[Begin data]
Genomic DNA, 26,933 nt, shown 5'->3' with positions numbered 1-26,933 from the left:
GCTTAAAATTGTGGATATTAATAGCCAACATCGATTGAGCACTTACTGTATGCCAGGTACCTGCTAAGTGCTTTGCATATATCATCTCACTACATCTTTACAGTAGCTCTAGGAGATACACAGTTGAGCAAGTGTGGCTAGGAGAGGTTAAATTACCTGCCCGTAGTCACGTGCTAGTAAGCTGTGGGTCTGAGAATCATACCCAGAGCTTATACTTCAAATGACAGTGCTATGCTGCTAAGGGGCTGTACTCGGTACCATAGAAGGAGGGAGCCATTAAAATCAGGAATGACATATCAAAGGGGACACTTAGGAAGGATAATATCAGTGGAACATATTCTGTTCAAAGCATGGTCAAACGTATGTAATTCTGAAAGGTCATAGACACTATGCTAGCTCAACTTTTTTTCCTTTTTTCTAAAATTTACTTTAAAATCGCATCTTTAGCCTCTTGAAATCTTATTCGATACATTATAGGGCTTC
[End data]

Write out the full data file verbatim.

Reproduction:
Genomic DNA, 26,933 nt, shown 5'->3' with positions numbered 1-26,933 from the left:
GCTTAAAATTGTGGATATTAATAGCCAACATCGATTGAGCACTTACTGTATGCCAGGTACCTGCTAAGTGCTTTGCATATATCATCTCACTACATCTTTACAGTAGCTCTAGGAGATACACAGTTGAGCAAGTGTGGCTAGGAGAGGTTAAATTACCTGCCCGTAGTCACGTGCTAGTAAGCTGTGGGTCTGAGAATCATACCCAGAGCTTATACTTCAAATGACAGTGCTATGCTGCTAAGGGGCTGTACTCGGTACCATAGAAGGAGGGAGCCATTAAAATCAGGAATGACATATCAAAGGGGACACTTAGGAAGGATAATATCAGTGGAACATATTCTGTTCAAAGCATGGTCAAACGTATGTAATTCTGAAAGGTCATAGACACTATGCTAGCTCAACTTTTTTTCCTTTTTTCTAAAATTTACTTTAAAATCGCATCTTTAGCCTCTTGAAATCTTATTCGATACATTATAGGGCTTC